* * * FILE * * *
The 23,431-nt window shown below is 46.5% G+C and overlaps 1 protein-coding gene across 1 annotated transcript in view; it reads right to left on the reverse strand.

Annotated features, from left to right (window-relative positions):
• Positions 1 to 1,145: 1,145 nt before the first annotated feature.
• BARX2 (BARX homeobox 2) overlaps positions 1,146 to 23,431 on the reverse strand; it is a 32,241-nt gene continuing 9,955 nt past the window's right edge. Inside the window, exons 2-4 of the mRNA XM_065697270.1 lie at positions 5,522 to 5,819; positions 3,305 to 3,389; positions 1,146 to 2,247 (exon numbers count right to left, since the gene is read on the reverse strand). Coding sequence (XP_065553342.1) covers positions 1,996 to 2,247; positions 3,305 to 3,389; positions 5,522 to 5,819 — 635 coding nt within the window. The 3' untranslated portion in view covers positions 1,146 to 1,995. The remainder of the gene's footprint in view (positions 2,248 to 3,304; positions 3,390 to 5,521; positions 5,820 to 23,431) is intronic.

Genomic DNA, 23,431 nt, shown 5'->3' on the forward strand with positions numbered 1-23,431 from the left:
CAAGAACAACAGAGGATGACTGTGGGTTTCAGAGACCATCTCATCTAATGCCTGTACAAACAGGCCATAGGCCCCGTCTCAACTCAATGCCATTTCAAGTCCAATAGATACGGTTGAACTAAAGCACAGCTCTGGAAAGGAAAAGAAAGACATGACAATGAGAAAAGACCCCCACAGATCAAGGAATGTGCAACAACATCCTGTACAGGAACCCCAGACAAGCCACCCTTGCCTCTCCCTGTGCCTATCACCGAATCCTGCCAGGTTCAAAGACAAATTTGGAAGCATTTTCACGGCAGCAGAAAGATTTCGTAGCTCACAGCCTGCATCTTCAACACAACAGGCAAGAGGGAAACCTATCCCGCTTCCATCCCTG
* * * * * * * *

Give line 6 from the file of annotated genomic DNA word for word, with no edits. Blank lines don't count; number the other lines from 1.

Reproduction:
CAAGAACAACAGAGGATGACTGTGGGTTTCAGAGACCATCTCATCTAATGCCTGTACAAACAGGCCATAGGCCCCGTCTCAACTCAATGCCATTTCAAGTCCAATAGATACGGTTGAACTAAAGCACAGCTCTGGAAAGGAAAAGAAAGACATGACAATGAGAAAAGACCCCCACAGATCAAGGAATGTGCAACAACATCCTGTACAGGAACCCCAGACAAGCCACCCTTGCCTCTCCCTGTGCCTATCACCGAATCCTGCCAGGTTCAAAGACAAATTTGGAAGCATTTTCACGGCAGCAGAAAGATTTCGTAGCTCACAGCCTGCATCTTCAACACAACAGGCAAGAGGGAAACCTATCCCGCTTCCATCCCTG